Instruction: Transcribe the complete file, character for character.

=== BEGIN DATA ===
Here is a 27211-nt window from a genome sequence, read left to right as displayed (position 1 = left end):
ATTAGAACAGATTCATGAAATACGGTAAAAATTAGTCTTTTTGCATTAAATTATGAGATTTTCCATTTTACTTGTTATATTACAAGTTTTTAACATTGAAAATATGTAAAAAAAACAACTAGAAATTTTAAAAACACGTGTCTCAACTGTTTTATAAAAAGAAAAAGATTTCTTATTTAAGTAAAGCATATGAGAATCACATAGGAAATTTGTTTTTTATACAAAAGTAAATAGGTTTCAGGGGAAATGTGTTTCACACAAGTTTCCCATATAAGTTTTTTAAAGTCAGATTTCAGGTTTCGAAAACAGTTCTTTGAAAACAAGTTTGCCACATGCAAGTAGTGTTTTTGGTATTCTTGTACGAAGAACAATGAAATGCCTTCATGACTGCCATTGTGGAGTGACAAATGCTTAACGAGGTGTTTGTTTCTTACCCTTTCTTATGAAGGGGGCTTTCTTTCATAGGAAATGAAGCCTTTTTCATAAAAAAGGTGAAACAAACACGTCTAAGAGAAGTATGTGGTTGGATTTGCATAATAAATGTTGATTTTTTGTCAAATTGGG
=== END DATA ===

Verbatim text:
Here is a 27211-nt window from a genome sequence, read left to right as displayed (position 1 = left end):
ATTAGAACAGATTCATGAAATACGGTAAAAATTAGTCTTTTTGCATTAAATTATGAGATTTTCCATTTTACTTGTTATATTACAAGTTTTTAACATTGAAAATATGTAAAAAAAACAACTAGAAATTTTAAAAACACGTGTCTCAACTGTTTTATAAAAAGAAAAAGATTTCTTATTTAAGTAAAGCATATGAGAATCACATAGGAAATTTGTTTTTTATACAAAAGTAAATAGGTTTCAGGGGAAATGTGTTTCACACAAGTTTCCCATATAAGTTTTTTAAAGTCAGATTTCAGGTTTCGAAAACAGTTCTTTGAAAACAAGTTTGCCACATGCAAGTAGTGTTTTTGGTATTCTTGTACGAAGAACAATGAAATGCCTTCATGACTGCCATTGTGGAGTGACAAATGCTTAACGAGGTGTTTGTTTCTTACCCTTTCTTATGAAGGGGGCTTTCTTTCATAGGAAATGAAGCCTTTTTCATAAAAAAGGTGAAACAAACACGTCTAAGAGAAGTATGTGGTTGGATTTGCATAATAAATGTTGATTTTTTGTCAAATTGGG